In addition to the above having an engineer onboard for the duration of the works allows all other miscellaneous items related to the works to be tracked and managed and the works to progress and remain on schedule by being a direct point of contact for the contractors in answering technical requests for information. An engineer as a superintendent also provides the link between all interested parties (contractors, strata managers and owners) to ensure the relevant information is circulated and all concerned parties are on the same page throughout the process.

SES Scope of Services:

With a team of qualified civil, structural and remedial engineers with over 40 years' experience we can assist with all or any combination of the below:

Listed in order of precedence:

  1. Initial site inspection and reporting with causation and recommendations for remedial action.
  2. Coordination and organisation of further investigations by third-party contractors (builders/surveyors/geotechnical engineers/arborists etc.).
  3. Detailed design solutions to structural problems, with CAD drafting capabilities.
  4. Preparation of Development Applications (DA) and submissions to Council.
  5. Preparation of detailed scope of works and specifications for remedial works.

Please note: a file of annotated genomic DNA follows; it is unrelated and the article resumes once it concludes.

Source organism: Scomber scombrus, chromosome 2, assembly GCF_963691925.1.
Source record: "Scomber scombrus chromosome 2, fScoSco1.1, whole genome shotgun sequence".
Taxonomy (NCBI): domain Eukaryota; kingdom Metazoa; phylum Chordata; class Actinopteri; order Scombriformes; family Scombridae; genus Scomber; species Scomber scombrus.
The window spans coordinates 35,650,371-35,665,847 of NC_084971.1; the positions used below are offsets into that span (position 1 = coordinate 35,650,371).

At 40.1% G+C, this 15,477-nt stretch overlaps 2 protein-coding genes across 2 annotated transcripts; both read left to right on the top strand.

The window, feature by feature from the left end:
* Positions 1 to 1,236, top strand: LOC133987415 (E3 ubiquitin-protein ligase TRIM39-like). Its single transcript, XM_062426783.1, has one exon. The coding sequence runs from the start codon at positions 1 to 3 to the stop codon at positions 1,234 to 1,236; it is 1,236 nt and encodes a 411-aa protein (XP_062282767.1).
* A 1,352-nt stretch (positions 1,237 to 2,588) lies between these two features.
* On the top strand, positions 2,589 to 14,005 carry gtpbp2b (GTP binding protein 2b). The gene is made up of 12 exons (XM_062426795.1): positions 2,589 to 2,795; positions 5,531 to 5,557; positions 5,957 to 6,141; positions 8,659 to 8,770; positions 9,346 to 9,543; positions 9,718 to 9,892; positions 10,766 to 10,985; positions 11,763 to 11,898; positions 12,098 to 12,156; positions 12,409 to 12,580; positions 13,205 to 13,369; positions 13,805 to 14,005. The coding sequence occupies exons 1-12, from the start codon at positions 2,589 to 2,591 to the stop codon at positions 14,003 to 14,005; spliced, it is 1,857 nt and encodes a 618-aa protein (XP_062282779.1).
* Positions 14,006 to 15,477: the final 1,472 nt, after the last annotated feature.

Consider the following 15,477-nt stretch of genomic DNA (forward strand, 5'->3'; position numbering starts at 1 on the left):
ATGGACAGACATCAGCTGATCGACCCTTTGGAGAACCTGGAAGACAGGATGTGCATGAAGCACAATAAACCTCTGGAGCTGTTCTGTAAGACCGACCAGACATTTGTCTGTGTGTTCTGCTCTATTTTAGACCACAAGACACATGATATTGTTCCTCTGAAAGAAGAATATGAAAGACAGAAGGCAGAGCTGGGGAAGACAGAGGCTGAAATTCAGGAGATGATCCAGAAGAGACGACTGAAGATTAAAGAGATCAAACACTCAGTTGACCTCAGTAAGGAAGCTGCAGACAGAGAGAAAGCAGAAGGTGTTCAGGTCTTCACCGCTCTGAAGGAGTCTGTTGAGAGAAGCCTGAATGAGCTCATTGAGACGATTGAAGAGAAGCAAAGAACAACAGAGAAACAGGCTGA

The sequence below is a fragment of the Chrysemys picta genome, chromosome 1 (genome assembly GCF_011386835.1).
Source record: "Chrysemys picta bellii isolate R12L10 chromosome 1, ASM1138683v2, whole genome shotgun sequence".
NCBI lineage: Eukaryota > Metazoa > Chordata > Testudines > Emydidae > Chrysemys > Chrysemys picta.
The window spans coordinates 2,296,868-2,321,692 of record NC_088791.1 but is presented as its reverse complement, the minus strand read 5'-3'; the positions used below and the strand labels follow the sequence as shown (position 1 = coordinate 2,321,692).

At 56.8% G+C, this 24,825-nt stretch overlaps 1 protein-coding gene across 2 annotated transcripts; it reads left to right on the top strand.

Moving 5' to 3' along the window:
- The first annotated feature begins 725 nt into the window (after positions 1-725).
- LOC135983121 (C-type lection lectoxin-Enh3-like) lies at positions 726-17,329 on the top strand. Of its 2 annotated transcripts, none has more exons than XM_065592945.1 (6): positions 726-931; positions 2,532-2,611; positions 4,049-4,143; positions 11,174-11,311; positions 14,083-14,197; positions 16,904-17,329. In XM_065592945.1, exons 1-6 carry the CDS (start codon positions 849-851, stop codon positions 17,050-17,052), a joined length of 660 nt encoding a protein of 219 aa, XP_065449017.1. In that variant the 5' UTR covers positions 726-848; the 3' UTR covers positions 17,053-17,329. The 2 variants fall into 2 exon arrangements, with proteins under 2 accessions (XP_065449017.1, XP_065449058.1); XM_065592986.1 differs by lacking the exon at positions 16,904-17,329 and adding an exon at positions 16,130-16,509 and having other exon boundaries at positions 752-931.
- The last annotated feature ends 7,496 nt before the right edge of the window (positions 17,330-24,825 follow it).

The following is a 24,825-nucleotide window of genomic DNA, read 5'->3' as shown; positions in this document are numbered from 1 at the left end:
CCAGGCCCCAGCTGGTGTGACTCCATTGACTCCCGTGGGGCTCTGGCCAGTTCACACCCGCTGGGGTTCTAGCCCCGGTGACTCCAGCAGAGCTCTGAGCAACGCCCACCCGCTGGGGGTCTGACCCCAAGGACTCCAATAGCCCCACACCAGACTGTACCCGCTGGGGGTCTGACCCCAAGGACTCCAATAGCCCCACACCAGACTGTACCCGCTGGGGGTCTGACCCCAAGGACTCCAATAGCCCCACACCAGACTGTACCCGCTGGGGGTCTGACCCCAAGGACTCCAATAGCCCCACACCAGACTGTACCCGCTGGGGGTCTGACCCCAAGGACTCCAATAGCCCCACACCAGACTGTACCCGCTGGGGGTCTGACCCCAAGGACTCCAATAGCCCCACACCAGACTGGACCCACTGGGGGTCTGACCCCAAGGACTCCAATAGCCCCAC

6. Preparation of tender documentation and tendering to the market.
  7. Recommendations of suitable and reputable contractors.
  8. Management and coordination of tender processes including review of tenders and recommendation for appointment of suitable contractors.
  9. Preparation and management of contract documentation.
  10. Superintending duties and acting on behalf of the OC as their agent for the duration of contract work in respect to all contract/construction matters.

We hope this article prompts managers and owners to undertake inspections to allow for better Capital Works Fund planning and ensure the building is always safe and maintaining its value.


Samantha RepiceAuthor: Samantha Repice
About: Samantha Repice has over 13 years' industry experience in managing residential buildings, government sites, mixed use schemes, commercial buildings, industrial sites, Building Management Committees, Strata Management Committees and Community Associations. Calling upon her experience in facility management and industry insight across a broad range of sectors, Samantha Repice established her own company in order to provide flexible options for full-time and part time facilities management as well as cleaning services, to a portfolio of key clients.